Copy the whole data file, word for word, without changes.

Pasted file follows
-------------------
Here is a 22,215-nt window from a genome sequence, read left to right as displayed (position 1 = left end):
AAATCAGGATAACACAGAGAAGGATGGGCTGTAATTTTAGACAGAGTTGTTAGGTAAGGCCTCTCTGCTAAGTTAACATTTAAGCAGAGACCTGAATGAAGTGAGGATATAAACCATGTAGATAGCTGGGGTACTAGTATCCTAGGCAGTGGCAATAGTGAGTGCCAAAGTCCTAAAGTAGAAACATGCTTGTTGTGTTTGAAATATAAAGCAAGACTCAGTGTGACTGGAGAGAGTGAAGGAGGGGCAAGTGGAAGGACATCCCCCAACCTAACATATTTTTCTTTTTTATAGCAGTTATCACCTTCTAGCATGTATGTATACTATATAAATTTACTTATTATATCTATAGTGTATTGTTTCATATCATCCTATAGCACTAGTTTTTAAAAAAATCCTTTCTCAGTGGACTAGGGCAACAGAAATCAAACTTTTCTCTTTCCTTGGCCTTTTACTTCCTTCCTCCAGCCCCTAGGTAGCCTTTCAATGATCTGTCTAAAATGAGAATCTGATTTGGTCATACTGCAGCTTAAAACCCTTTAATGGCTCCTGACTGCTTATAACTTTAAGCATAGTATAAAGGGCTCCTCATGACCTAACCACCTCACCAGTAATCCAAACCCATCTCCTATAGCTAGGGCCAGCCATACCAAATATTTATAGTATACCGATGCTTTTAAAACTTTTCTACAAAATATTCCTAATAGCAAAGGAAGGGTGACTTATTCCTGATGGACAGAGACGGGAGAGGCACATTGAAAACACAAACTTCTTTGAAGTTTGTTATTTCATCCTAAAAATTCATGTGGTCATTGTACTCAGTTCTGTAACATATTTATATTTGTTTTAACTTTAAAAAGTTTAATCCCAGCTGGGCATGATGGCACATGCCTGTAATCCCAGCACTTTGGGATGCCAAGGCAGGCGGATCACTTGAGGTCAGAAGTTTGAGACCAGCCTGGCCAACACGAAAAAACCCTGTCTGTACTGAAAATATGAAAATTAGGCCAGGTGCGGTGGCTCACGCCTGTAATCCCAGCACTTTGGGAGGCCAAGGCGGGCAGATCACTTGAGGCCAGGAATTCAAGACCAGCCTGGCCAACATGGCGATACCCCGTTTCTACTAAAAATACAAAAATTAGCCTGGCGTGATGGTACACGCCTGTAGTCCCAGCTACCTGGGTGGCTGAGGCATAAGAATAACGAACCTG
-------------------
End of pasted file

Here is a 22,215-nt window from a genome sequence, read left to right as displayed (position 1 = left end):
AAATCAGGATAACACAGAGAAGGATGGGCTGTAATTTTAGACAGAGTTGTTAGGTAAGGCCTCTCTGCTAAGTTAACATTTAAGCAGAGACCTGAATGAAGTGAGGATATAAACCATGTAGATAGCTGGGGTACTAGTATCCTAGGCAGTGGCAATAGTGAGTGCCAAAGTCCTAAAGTAGAAACATGCTTGTTGTGTTTGAAATATAAAGCAAGACTCAGTGTGACTGGAGAGAGTGAAGGAGGGGCAAGTGGAAGGACATCCCCCAACCTAACATATTTTTCTTTTTTATAGCAGTTATCACCTTCTAGCATGTATGTATACTATATAAATTTACTTATTATATCTATAGTGTATTGTTTCATATCATCCTATAGCACTAGTTTTTAAAAAAATCCTTTCTCAGTGGACTAGGGCAACAGAAATCAAACTTTTCTCTTTCCTTGGCCTTTTACTTCCTTCCTCCAGCCCCTAGGTAGCCTTTCAATGATCTGTCTAAAATGAGAATCTGATTTGGTCATACTGCAGCTTAAAACCCTTTAATGGCTCCTGACTGCTTATAACTTTAAGCATAGTATAAAGGGCTCCTCATGACCTAACCACCTCACCAGTAATCCAAACCCATCTCCTATAGCTAGGGCCAGCCATACCAAATATTTATAGTATACCGATGCTTTTAAAACTTTTCTACAAAATATTCCTAATAGCAAAGGAAGGGTGACTTATTCCTGATGGACAGAGACGGGAGAGGCACATTGAAAACACAAACTTCTTTGAAGTTTGTTATTTCATCCTAAAAATTCATGTGGTCATTGTACTCAGTTCTGTAACATATTTATATTTGTTTTAACTTTAAAAAGTTTAATCCCAGCTGGGCATGATGGCACATGCCTGTAATCCCAGCACTTTGGGATGCCAAGGCAGGCGGATCACTTGAGGTCAGAAGTTTGAGACCAGCCTGGCCAACACGAAAAAACCCTGTCTGTACTGAAAATATGAAAATTAGGCCAGGTGCGGTGGCTCACGCCTGTAATCCCAGCACTTTGGGAGGCCAAGGCGGGCAGATCACTTGAGGCCAGGAATTCAAGACCAGCCTGGCCAACATGGCGATACCCCGTTTCTACTAAAAATACAAAAATTAGCCTGGCGTGATGGTACACGCCTGTAGTCCCAGCTACCTGGGTGGCTGAGGCATAAGAATAACGAACCTG